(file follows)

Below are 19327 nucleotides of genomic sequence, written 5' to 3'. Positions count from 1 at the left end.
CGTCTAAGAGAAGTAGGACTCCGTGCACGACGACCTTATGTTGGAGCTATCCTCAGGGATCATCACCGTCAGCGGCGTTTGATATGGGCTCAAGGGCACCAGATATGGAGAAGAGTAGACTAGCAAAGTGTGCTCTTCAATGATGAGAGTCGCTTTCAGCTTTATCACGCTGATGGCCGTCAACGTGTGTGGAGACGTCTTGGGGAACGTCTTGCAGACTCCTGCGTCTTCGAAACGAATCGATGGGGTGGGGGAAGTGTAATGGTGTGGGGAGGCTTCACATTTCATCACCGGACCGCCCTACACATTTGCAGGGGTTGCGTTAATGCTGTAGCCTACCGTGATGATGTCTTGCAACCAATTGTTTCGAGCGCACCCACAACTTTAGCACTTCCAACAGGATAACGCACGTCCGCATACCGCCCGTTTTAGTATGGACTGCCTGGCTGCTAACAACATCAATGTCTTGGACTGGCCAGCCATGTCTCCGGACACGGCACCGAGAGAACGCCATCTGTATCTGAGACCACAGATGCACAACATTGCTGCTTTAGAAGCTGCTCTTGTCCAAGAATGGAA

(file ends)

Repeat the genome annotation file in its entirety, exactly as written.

Below are 19327 nucleotides of genomic sequence, written 5' to 3'. Positions count from 1 at the left end.
CGTCTAAGAGAAGTAGGACTCCGTGCACGACGACCTTATGTTGGAGCTATCCTCAGGGATCATCACCGTCAGCGGCGTTTGATATGGGCTCAAGGGCACCAGATATGGAGAAGAGTAGACTAGCAAAGTGTGCTCTTCAATGATGAGAGTCGCTTTCAGCTTTATCACGCTGATGGCCGTCAACGTGTGTGGAGACGTCTTGGGGAACGTCTTGCAGACTCCTGCGTCTTCGAAACGAATCGATGGGGTGGGGGAAGTGTAATGGTGTGGGGAGGCTTCACATTTCATCACCGGACCGCCCTACACATTTGCAGGGGTTGCGTTAATGCTGTAGCCTACCGTGATGATGTCTTGCAACCAATTGTTTCGAGCGCACCCACAACTTTAGCACTTCCAACAGGATAACGCACGTCCGCATACCGCCCGTTTTAGTATGGACTGCCTGGCTGCTAACAACATCAATGTCTTGGACTGGCCAGCCATGTCTCCGGACACGGCACCGAGAGAACGCCATCTGTATCTGAGACCACAGATGCACAACATTGCTGCTTTAGAAGCTGCTCTTGTCCAAGAATGGAA